If you want to sell big, you have to sell small – it’s a principle that applies quite universally to car companies, and more so in India. It’s no wonder then that Jaguar’s been languishing in fourth place in the luxury car market here. So far, its model range has just been a mid-size and a large sedan, and a sportscar. Now, however, it’s just launched the new XE, which joins the fray in possibly the most popular luxury segment of them all. The thing is, that puts it up against some of the best in the business. Being a compact, sporty, rear-wheel-drive luxury sedan, its two direct rivals are obviously the BMW 3-series and Mercedes-Benz C-class, but there’s a catch here. Jaguar has chosen to launch the XE with only a petrol engine, while BMW has just launched the updated 3-series with only a diesel engine. Mercedes, thankfully, has both options, so it’s the C 200 petrol that will be stepping up to the crease to defend Germany’s honour this time around, as the top-spec versions of both cars go head to head.
British chalk, German cheese
They may share a similar drivetrain layout, but the way these cars have been designed shows two very different ideologies. Jaguar calls the XE a sports sedan and it shows in its very shape. It’s got a long bonnet, a swept-back passenger cell with a curved roof and a blunt, short boot. The Mercedes, on the other hand, has a more classic, limo-like three-box profile. Even in the surfacing, while the XE has taut, muscular lines, the C-class is softer and more contoured. They both draw heavily from their full-size siblings too, with more than just a hint of the XJ and S-class in their look. It’s in the detailing where things really start to get different, however. The Jag could be seen as the subtler one, relying more on its sharp proportions to get your attention. You’ll like the ‘J-blade’ signature LED running lamps, the big chrome-lined grille, the chrome side vent and even the F-Type-like LED pattern in the tail-lamps. The C-class has a lot more bling though, with really intricate full-LED head- and tail-lamps, a big three-pointed-star on the nose and even more chrome embellishments all around the car. Whatever your preference is, there’s no doubt the C-class makes a stronger first impact.
Past, present, future
These same themes carry on inside, where the XE’s cabin is modern and sporty, and the C’s is classic luxury. Still, the Jag is not without its interesting flourishes, like the ‘Riva Loop’ – a band of trim that runs behind the dash, beneath the windscreen, connecting the two front doors. It’s also got really unusual door pads, split into different ‘levels’ for the window buttons, seat memory controls, door handles and pockets. The dash, however, is really clean and nice, flowing out from a wide central stack that houses neat AC controls and the touchscreen infotainment unit. The driver focus becomes clear thanks to a chunky steering wheel that sits in front of a very racy set of dials, and of course, there’s Jag’s trademark rotary gear selector that rises out of the centre console.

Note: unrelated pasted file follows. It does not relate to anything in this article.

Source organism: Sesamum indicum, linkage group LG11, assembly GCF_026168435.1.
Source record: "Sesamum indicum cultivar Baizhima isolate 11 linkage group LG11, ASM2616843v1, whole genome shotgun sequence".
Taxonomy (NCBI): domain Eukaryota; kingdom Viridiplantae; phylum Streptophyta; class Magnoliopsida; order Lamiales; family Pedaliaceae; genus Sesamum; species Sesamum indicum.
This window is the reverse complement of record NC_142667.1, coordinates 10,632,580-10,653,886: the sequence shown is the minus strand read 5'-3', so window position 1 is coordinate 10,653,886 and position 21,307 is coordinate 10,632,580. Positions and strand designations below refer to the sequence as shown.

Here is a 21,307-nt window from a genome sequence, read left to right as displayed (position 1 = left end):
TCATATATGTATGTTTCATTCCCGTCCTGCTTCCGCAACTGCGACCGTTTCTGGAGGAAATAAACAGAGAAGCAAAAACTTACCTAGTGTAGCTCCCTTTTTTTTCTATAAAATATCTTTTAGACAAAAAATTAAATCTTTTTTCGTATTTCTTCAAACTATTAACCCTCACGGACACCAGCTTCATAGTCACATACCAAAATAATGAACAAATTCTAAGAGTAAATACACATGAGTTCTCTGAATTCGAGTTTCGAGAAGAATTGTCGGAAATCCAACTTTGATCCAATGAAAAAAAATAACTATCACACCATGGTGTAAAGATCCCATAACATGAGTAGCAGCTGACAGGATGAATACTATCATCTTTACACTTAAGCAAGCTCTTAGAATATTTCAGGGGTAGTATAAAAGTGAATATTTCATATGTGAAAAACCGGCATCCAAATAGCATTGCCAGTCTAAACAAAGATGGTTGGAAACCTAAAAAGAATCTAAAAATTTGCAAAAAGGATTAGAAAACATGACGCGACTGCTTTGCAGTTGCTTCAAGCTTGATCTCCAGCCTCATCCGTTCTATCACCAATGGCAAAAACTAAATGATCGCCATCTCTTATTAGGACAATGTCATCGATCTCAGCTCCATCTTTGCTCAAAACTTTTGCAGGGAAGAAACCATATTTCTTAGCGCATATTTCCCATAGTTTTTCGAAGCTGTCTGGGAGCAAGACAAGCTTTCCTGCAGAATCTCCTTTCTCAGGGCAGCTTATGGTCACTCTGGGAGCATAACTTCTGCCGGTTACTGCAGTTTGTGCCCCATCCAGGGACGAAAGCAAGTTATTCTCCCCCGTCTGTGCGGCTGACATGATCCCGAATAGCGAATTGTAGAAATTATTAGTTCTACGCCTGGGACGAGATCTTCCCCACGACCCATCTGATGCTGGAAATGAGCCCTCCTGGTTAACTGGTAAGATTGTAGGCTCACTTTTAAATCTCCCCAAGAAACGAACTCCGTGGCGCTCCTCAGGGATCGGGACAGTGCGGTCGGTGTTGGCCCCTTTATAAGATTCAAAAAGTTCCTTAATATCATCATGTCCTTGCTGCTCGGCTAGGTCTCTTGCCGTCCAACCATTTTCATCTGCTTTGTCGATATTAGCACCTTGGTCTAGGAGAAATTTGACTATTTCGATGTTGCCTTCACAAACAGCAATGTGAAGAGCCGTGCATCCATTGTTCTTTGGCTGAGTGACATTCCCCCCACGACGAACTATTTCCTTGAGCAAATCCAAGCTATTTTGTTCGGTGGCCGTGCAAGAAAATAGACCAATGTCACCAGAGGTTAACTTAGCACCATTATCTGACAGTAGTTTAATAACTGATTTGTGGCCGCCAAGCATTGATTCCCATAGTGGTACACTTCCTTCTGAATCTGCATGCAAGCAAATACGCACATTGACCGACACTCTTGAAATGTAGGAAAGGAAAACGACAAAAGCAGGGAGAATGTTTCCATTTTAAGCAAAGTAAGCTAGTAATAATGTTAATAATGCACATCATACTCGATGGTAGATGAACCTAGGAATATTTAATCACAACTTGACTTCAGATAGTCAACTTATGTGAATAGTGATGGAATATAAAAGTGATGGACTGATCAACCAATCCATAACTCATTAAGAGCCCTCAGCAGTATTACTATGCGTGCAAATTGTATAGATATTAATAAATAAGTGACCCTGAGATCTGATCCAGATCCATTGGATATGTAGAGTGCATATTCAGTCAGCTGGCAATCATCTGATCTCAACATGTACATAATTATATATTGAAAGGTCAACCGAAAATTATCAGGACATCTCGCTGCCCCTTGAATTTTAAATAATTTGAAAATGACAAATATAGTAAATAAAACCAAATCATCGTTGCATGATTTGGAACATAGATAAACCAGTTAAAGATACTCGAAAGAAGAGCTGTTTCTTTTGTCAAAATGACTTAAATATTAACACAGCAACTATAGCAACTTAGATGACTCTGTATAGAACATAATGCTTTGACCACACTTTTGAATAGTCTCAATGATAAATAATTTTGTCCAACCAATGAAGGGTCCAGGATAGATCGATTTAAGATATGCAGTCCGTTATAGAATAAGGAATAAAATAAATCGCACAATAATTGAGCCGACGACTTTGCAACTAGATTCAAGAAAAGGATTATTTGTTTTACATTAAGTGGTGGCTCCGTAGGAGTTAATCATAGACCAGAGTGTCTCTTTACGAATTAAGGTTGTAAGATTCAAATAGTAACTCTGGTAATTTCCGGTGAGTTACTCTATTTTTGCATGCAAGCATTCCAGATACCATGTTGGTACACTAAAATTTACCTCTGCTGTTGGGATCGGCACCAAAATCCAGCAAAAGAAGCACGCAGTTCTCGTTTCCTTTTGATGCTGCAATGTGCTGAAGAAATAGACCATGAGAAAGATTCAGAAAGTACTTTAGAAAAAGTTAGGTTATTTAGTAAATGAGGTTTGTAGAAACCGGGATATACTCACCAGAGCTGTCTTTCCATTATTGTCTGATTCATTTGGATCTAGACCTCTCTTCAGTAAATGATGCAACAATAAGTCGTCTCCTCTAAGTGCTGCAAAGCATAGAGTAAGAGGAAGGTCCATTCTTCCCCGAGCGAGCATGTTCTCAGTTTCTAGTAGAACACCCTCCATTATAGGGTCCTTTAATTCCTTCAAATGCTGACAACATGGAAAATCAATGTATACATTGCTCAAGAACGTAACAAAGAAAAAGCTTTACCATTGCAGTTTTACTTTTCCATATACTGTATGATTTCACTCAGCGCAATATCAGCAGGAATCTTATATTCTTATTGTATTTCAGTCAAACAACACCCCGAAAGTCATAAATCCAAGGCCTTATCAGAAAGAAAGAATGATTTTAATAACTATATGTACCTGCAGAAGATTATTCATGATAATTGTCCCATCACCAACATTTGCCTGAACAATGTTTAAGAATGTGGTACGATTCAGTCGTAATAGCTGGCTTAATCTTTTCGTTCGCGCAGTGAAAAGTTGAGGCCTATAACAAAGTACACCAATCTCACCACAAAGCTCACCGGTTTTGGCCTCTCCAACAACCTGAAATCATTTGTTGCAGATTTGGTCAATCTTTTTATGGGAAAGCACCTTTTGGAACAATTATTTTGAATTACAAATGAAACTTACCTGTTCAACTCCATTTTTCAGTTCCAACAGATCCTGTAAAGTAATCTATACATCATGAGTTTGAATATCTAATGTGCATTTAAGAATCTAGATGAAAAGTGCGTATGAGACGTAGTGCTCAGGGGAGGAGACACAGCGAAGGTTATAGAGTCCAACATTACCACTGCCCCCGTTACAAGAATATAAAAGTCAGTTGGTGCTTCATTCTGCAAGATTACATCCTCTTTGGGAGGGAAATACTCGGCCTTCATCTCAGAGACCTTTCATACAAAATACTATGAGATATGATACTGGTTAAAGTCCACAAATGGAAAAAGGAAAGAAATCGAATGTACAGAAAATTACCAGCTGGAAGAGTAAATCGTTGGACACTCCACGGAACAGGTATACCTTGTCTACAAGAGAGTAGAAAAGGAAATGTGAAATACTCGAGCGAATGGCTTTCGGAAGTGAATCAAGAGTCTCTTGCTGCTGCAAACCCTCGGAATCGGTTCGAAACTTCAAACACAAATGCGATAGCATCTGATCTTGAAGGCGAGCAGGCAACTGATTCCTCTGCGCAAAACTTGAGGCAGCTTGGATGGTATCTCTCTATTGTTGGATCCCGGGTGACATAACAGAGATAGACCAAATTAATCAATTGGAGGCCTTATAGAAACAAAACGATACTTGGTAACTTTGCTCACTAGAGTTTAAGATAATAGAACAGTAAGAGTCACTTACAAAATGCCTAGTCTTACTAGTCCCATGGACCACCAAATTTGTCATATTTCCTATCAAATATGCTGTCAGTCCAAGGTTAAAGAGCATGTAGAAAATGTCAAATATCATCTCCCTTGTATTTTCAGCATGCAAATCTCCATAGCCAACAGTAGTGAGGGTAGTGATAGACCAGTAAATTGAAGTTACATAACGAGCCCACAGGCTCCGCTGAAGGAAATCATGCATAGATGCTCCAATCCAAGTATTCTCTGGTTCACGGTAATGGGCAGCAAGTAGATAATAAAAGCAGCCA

XE cabin design is clean and sporty. Low dash gives a good view out. Quality is decent, but not as good as Merc.
The Merc, on the other hand, is all glossy wood and brushed aluminium, with plenty of retro touches like its round AC vents and flowing dashboard. And though quality of materials in the Jag is nothing to scoff at, the perceived quality inside the Merc is just on another level. A particularly stunning detail is the knurled finish on the metallic switches and toggles; they just look so classy. There are a few modern touches too, like the iPad-esque screen for Merc’s COMAND infotainment unit, and the touchpad and click-wheel that control it. Even on their own, some of the buttons and switches in the XE look and feel a little too ordinary for a Rs 40 lakh-plus car.
Kit for a king
Speaking of infotainment systems, the XE’s new InControl Touch system is so much better than the old JLR unit – feeling smoother, quicker and more modern. Mercedes’ latest system, however, just looks so much sharper, brighter and easier to read than the Jag’s. Mind you, we will say the XE’s system is simpler to use; Merc’s ‘push-pull-twirl’ system is just inherently non-intuitive. On the kit front, the XE Portfolio and C 200 Avantgarde are pretty closely matched, both getting goodies like keyless entry and go, engine stop-start, auto headlamps and wipers, and selectable driving modes. The Merc edges ahead by getting a dual-sunroof and a drowsiness sensor, while the Jag does have the advantage of 360-degree cameras around the car. Also, rather critically, Mercedes’ space-saver spare tyre sits on the boot floor, compromising the space on offer, while the Jag’s is placed unobtrusively under the boot floor.
Merc spare eats up boot space; Jag’s is tucked away.
Back and forth
Unlike their larger, more expensive counterparts, there’s a much greater chance of these cars being driven by their owners rather than chauffeurs, so the front seats are just as important as the rear’s. The XE’s chairs might look plain, but slip into one and you’ll find them really comfortable, plush and supportive. The leather feels soft, they’re cushioned just perfectly, and from the driver’s seat, you get a great view out thanks to the low-set dashboard. The Mercedes’ seats are bigger and sportier looking, but in practice don’t feel as plush or as supportive to sit in as the Jag’s. What’s more, the free-standing COMAND screen can be quite distracting when you’re driving. Where the Merc does score a little better is rearward visibility, which is just atrocious on the Jaguar, whose high rear deck has led to a tiny rear windscreen.